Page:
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2022-07-30 Author: Poly News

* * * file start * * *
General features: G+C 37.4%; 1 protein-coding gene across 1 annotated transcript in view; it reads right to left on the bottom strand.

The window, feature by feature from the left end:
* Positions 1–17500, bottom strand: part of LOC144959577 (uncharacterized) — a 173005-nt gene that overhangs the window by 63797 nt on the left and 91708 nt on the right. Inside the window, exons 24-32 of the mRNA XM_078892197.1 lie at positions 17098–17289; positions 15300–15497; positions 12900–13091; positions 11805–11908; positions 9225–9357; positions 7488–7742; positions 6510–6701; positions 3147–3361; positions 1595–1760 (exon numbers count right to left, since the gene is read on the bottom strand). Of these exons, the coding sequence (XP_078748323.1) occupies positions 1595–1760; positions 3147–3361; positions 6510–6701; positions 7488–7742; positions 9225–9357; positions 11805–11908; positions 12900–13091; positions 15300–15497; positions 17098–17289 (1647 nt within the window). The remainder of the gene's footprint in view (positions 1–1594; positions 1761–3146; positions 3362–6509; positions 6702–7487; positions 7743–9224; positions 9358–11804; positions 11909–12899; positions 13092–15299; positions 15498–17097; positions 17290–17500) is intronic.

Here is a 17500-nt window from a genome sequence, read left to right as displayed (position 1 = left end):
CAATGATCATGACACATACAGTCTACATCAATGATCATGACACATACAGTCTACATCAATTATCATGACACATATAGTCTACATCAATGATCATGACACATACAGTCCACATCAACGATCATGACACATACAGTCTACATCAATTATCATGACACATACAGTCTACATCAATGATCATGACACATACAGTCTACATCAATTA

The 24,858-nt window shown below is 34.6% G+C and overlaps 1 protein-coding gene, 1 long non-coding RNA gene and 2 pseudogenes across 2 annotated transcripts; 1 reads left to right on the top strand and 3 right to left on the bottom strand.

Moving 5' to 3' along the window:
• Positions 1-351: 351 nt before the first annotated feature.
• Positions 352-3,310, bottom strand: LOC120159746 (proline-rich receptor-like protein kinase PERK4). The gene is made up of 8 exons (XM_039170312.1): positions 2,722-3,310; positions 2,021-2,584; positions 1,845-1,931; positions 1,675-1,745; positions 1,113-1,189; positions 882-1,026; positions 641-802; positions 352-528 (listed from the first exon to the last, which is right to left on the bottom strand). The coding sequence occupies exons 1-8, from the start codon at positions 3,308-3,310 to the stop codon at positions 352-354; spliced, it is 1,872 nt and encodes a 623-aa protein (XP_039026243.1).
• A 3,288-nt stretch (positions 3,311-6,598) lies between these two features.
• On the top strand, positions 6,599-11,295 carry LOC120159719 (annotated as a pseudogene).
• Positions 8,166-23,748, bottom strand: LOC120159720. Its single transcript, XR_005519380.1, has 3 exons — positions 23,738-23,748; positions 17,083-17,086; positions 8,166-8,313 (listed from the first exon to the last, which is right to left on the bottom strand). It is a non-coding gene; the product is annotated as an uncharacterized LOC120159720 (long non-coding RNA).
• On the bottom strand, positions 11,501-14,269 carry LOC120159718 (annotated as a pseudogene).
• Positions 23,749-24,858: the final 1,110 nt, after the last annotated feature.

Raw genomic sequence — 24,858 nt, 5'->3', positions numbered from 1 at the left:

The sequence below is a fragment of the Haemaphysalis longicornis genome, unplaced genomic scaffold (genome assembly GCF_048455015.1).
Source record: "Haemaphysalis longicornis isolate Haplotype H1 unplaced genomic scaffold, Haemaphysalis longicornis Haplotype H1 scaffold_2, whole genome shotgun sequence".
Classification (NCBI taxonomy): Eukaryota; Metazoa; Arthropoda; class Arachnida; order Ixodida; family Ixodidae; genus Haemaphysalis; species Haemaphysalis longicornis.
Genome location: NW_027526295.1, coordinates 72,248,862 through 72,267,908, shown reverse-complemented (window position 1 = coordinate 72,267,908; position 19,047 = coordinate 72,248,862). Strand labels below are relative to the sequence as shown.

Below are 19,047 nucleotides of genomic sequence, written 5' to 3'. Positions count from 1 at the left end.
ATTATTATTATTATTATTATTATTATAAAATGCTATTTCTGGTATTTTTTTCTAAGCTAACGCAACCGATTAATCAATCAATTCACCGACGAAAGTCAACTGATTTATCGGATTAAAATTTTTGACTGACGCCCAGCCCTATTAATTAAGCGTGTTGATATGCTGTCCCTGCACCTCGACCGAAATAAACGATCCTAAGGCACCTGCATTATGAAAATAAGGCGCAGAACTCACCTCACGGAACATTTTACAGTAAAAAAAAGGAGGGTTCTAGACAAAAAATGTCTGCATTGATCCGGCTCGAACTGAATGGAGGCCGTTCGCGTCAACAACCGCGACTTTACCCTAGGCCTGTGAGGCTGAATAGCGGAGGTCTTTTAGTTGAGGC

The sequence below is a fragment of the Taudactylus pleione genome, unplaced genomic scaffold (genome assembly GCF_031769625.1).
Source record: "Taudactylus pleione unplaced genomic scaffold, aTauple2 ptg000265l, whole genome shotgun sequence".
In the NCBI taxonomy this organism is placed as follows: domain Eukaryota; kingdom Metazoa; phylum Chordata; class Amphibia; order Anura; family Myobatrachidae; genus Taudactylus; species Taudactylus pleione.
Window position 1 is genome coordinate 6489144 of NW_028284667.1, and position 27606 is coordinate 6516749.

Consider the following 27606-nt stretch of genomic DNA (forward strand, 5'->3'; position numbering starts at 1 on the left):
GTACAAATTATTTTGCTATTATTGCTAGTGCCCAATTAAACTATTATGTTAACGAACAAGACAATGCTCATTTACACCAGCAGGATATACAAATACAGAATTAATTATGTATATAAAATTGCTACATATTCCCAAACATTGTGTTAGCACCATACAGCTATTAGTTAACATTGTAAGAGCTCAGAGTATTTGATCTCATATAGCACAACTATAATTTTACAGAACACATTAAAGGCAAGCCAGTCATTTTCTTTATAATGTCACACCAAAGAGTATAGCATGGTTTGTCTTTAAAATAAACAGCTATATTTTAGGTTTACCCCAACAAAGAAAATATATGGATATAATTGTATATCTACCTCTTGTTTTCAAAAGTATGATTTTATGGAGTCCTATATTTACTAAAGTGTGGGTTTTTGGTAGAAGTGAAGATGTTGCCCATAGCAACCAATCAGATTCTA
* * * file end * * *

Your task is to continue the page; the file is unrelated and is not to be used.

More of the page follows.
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June 11. On one of the eastern branches of[Pg 36] the river discovered some charming cascades with a pool at the foot of each of them. White dashing water, a few bushes and tufts of carex on ledges leaning over with fine effect, and large orange lilies assembled in superb groups on fertile soil-beds beside the pools.On the way back to our Tuolumne camp, I enjoyed the scenery if possible more than when it first came to view. Every feature already seems familiar as if I had lived here always. I never weary gazing at the wonderful Cathedral. It has more individual character than any other rock or mountain I ever saw, excepting perhaps the Yosemite South Dome. The forests, too, seem kindly familiar, and the lakes and meadows and glad singing streams. I should like to dwell with them forever. Here with bread and water I should be content. Even if not allowed to roam and climb, tethered to a stake or tree in some meadow or grove, even then I should be con[Pg 213]tent forever. Bathed in such beauty, watching, the expressions ever varying on the faces of the mountains, watching the stars, which here have a glory that the lowlander never dreams of, watching the circling seasons, listening to the songs of the waters and winds and birds, would be endless pleasure. And what glorious cloudlands I should see, storms and calms,—a new heaven and a new earth every day, aye and new inhabitants. And how many visitors I should have. I feel sure I should not have one dull moment. And why should this appear extravagant? It is only common sense, a sign of health, genuine, natural, all-awake health. One would be at an endless Godful play, and what speeches and music and acting and scenery and lights!—sun, moon, stars, auroras. Creation just beginning, the morning stars “still singing together and all the sons of God shouting for joy.”We saw another party of Yosemite tourists to-day. Somehow most of these travelers seem to care but little for the glorious objects about them, though enough to spend time and money and endure long rides to see the famous valley. And when they are fairly within the mighty walls of the temple and hear the psalms of the falls, they will forget themselves and become devout. Blessed, indeed, should be every pilgrim in these holy mountains!